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Joe Biden 2020: How he could win. And why he might not.

Joe Biden joins the Democratic primary as the consensus leader in early polling, but history and a changing Democratic party suggests that he still faces obstacles in his attempt to win the nomination.

Joe Biden waves goodbye after stopping in at Gianni's Pizza & Grill, in Wilmington Delaware, April 25, 2019.
Joe Biden waves goodbye after stopping in at Gianni's Pizza & Grill, in Wilmington Delaware, April 25, 2019.Read moreJESSICA GRIFFIN / Staff Photographer

Former Vice President Joe Biden joined the Democratic presidential primary campaign Thursday as the consensus front-runner, based on early polling.

Still, history and a changing Democratic Party suggest that Biden faces obstacles in his attempt to win the nomination. Here are three reasons why Biden might win the primary and the right to challenge President Donald Trump, and three reasons why one last campaign for Biden might fall short.

Why Biden could win:

Early lead. It helps to have eight years as vice president to a president who remains hugely popular among Democrats. After his stint alongside Barack Obama, Biden has nearly universal name recognition, giving him an immediate advantage over many of his rivals, and 75 percent of Democratic voters view him favorably, according to the latest Morning Consult poll.

He has support from 30 percent of Democratic primary voters, according to the survey, concluded Sunday, the best in the field, ahead of Sen. Bernie Sanders’ 26 percent. And Biden has an even larger lead in the four initial primary states, the poll found. Even though he’s launching late, he’s already got a head start.

Blue-collar outreach. For all of the attention that liberal policy proposals have generated so far, Democratic voters consistently tell pollsters that above all they just want to win in 2020. And many in the party see Biden as the safest bet to do that.

Specifically, Biden’s allies argue that with his blue-collar appeal, including his roots in Scranton, he can win back the moderate Rust Belt voters who narrowly swung key states to Trump, including Pennsylvania, Michigan, Wisconsin, and Ohio. If he can show Democratic voters that he’s the candidate to accomplish that, he might satisfy his party’s main objective.

>> READ MORE: Trump, Biden clash as Democrats hope ex-VP can win back working-class voters, maybe White House

Cross-over appeal. The focus on Biden often centers on his middle-class roots, but his support goes beyond the white working class. Many African American political insiders remember his work with Obama, and the former VP has close ties to political leaders in South Carolina, where African Americans make up a majority of the Democratic primary electorate. “Joe has a track record with us," South Carolina State Rep. J. David Weeks told The Inquirer in February, after he introduced Sen. Cory Booker (D., N.J.) at a campaign event.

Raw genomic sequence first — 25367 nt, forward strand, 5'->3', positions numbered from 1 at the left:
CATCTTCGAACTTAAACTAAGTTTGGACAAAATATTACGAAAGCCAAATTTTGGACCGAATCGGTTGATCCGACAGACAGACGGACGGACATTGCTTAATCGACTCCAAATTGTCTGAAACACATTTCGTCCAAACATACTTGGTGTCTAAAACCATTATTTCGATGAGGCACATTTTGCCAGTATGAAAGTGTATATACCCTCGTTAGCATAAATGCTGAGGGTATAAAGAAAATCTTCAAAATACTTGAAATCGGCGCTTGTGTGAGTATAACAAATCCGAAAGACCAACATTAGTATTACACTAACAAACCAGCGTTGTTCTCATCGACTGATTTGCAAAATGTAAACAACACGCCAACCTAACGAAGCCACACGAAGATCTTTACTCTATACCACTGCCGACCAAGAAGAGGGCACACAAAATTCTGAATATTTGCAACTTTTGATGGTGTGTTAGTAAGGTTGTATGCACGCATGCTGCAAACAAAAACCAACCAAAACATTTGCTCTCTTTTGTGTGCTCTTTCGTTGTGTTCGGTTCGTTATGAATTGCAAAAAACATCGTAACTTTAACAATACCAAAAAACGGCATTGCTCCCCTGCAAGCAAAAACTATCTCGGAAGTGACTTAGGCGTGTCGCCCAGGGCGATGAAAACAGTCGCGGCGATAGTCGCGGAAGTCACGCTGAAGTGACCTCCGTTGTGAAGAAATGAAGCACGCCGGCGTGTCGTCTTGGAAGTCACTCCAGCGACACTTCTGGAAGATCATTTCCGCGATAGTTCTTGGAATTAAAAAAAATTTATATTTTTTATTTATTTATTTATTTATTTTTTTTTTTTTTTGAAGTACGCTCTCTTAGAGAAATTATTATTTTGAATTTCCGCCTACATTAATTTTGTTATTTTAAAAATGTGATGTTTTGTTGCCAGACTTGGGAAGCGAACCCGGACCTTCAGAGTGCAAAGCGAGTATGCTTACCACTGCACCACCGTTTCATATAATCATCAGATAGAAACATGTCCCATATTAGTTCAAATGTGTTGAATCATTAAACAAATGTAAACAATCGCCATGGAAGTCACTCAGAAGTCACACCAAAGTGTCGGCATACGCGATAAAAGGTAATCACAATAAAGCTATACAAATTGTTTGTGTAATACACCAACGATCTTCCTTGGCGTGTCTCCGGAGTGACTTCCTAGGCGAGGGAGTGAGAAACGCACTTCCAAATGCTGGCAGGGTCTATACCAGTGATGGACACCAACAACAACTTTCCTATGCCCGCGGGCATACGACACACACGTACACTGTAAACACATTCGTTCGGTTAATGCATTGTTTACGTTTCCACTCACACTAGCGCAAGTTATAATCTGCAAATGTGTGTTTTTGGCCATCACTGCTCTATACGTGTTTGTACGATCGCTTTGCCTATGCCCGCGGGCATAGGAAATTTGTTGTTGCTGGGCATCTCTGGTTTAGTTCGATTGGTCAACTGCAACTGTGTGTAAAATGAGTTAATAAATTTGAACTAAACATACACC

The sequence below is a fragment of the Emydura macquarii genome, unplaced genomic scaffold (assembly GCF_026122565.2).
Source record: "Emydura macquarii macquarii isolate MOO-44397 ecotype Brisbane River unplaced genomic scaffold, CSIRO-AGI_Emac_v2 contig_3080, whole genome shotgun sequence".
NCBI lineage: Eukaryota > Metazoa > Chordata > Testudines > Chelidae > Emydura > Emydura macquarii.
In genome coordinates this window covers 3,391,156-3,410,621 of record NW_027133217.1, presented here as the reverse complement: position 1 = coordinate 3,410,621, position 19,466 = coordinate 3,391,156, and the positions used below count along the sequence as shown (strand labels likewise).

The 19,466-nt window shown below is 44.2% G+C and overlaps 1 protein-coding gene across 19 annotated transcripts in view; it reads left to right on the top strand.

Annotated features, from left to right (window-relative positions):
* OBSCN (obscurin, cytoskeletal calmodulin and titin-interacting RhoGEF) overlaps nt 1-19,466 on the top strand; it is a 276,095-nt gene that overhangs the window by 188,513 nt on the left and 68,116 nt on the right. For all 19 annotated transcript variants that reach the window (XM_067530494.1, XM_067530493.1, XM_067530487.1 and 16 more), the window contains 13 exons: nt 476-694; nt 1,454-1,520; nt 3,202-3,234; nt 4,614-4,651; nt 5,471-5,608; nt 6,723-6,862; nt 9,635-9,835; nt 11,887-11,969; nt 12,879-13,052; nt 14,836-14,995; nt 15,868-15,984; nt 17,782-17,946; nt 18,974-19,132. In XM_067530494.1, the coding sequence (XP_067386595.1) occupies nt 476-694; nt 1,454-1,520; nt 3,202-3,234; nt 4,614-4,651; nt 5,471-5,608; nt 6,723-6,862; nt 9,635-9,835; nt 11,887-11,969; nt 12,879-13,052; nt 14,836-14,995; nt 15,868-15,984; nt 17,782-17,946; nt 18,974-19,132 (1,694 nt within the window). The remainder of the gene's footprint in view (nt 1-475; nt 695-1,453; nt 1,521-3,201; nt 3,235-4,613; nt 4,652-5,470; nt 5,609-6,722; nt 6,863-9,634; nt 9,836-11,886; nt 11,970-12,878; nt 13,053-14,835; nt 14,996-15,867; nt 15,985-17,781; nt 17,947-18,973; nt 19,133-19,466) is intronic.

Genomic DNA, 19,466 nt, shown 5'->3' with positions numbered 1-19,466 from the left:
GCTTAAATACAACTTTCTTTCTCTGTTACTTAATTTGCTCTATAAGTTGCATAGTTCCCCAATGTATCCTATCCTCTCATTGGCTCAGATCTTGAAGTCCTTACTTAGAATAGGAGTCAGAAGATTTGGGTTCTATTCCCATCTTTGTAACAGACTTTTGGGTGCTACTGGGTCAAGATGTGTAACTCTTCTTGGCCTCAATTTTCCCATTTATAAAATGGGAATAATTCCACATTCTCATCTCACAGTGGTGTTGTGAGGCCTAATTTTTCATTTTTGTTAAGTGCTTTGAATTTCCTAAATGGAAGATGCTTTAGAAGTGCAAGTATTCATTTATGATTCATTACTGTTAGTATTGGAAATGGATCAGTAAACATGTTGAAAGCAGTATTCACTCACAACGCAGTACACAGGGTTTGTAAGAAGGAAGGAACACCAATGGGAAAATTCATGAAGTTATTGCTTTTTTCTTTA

If Biden can hold onto both white working-class voters and African Americans, he’d be be tough to beat in the primary.

How he could lose:

A changing party. For all the fond memories Democrats have of the Obama years, many want to see new, younger voices, and leaders who reflect the party’s increasing reliance on women and people of color. At age 76, with nearly five decades in public life behind him, Biden hardly represents change.

And parts of his record have aged badly. Biden has faced recent scrutiny for his opposition to school busing in the 1970s; his support of a 1990s crime bill now blamed for disproportionately punishing minorities; his leadership of the Anita Hill sexual harassment hearings, and his often physical interactions with women, some of whom have said the contact was unwanted.

Some voters say he’s simply too old to be president, even if they like him.

Past stumbles. Biden has tried this twice before, without much success. His 1988 campaign folded amid accusations of plagiarism, and his 2008 run gained little traction.

There’s a difference between being the No. 2 figure on a ticket and leading the way, and so far Biden has had little success as the main attraction.

Fund-raising. As many Democratic activists demand that their candidates swear off big money, one of Biden’s first campaign stops is a major fund-raiser Thursday hosted by Comcast executive David L. Cohen at Cohen’s Philadelphia home. A cadre of old-guard Democratic donors is lining up financial support for him.

That may help Biden catch up with contenders who have months of fund-raising under their belts, but it won’t endear him to those who see virtue in small donations from everyday voters.

And it could speak to a limitation on Biden’s ability to raise money. He may start off with a big hit from supporters who give the maximum donation, but he won’t be able to go back to those people as the campaign rolls on, unlike, say, Sanders, who can hit up his army of small donors over and over.